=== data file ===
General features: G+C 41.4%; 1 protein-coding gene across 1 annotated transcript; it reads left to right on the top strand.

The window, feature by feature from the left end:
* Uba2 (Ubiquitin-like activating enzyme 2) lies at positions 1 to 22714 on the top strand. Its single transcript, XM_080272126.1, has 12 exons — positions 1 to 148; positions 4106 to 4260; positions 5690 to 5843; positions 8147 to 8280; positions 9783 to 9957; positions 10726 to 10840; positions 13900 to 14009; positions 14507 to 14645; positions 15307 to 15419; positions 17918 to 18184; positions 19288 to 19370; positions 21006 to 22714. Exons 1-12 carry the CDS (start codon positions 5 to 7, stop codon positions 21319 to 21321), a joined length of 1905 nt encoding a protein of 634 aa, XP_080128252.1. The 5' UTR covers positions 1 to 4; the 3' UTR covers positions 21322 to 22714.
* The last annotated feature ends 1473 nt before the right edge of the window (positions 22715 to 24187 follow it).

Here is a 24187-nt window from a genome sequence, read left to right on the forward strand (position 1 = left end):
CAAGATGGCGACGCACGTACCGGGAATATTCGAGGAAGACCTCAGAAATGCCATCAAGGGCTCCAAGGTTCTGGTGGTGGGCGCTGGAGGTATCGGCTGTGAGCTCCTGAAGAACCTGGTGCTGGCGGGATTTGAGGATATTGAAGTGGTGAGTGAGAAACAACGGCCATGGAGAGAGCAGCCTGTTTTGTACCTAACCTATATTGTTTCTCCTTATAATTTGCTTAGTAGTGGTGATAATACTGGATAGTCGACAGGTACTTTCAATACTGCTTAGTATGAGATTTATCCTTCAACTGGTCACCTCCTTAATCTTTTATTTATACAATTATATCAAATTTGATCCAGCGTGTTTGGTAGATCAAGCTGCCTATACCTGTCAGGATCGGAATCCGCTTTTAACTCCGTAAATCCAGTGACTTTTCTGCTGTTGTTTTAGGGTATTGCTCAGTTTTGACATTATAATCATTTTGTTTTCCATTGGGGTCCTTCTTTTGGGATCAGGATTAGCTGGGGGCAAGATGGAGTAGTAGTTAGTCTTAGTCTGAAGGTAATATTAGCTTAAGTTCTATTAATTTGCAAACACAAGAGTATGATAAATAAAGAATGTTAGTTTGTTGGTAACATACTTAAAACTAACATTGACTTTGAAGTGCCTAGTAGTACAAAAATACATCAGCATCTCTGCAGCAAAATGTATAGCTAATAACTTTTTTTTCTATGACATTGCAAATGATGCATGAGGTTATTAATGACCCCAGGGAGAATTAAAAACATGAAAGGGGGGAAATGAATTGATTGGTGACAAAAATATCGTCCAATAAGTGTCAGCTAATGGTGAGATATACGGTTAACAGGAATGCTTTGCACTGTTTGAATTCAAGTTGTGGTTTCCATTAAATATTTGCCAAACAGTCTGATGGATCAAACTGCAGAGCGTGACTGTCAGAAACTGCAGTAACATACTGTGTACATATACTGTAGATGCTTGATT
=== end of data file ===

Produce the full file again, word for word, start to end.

General features: G+C 41.4%; 1 protein-coding gene across 1 annotated transcript; it reads left to right on the top strand.

The window, feature by feature from the left end:
* Uba2 (Ubiquitin-like activating enzyme 2) lies at positions 1 to 22714 on the top strand. Its single transcript, XM_080272126.1, has 12 exons — positions 1 to 148; positions 4106 to 4260; positions 5690 to 5843; positions 8147 to 8280; positions 9783 to 9957; positions 10726 to 10840; positions 13900 to 14009; positions 14507 to 14645; positions 15307 to 15419; positions 17918 to 18184; positions 19288 to 19370; positions 21006 to 22714. Exons 1-12 carry the CDS (start codon positions 5 to 7, stop codon positions 21319 to 21321), a joined length of 1905 nt encoding a protein of 634 aa, XP_080128252.1. The 5' UTR covers positions 1 to 4; the 3' UTR covers positions 21322 to 22714.
* The last annotated feature ends 1473 nt before the right edge of the window (positions 22715 to 24187 follow it).

Here is a 24187-nt window from a genome sequence, read left to right on the forward strand (position 1 = left end):
CAAGATGGCGACGCACGTACCGGGAATATTCGAGGAAGACCTCAGAAATGCCATCAAGGGCTCCAAGGTTCTGGTGGTGGGCGCTGGAGGTATCGGCTGTGAGCTCCTGAAGAACCTGGTGCTGGCGGGATTTGAGGATATTGAAGTGGTGAGTGAGAAACAACGGCCATGGAGAGAGCAGCCTGTTTTGTACCTAACCTATATTGTTTCTCCTTATAATTTGCTTAGTAGTGGTGATAATACTGGATAGTCGACAGGTACTTTCAATACTGCTTAGTATGAGATTTATCCTTCAACTGGTCACCTCCTTAATCTTTTATTTATACAATTATATCAAATTTGATCCAGCGTGTTTGGTAGATCAAGCTGCCTATACCTGTCAGGATCGGAATCCGCTTTTAACTCCGTAAATCCAGTGACTTTTCTGCTGTTGTTTTAGGGTATTGCTCAGTTTTGACATTATAATCATTTTGTTTTCCATTGGGGTCCTTCTTTTGGGATCAGGATTAGCTGGGGGCAAGATGGAGTAGTAGTTAGTCTTAGTCTGAAGGTAATATTAGCTTAAGTTCTATTAATTTGCAAACACAAGAGTATGATAAATAAAGAATGTTAGTTTGTTGGTAACATACTTAAAACTAACATTGACTTTGAAGTGCCTAGTAGTACAAAAATACATCAGCATCTCTGCAGCAAAATGTATAGCTAATAACTTTTTTTTCTATGACATTGCAAATGATGCATGAGGTTATTAATGACCCCAGGGAGAATTAAAAACATGAAAGGGGGGAAATGAATTGATTGGTGACAAAAATATCGTCCAATAAGTGTCAGCTAATGGTGAGATATACGGTTAACAGGAATGCTTTGCACTGTTTGAATTCAAGTTGTGGTTTCCATTAAATATTTGCCAAACAGTCTGATGGATCAAACTGCAGAGCGTGACTGTCAGAAACTGCAGTAACATACTGTGTACATATACTGTAGATGCTTGATT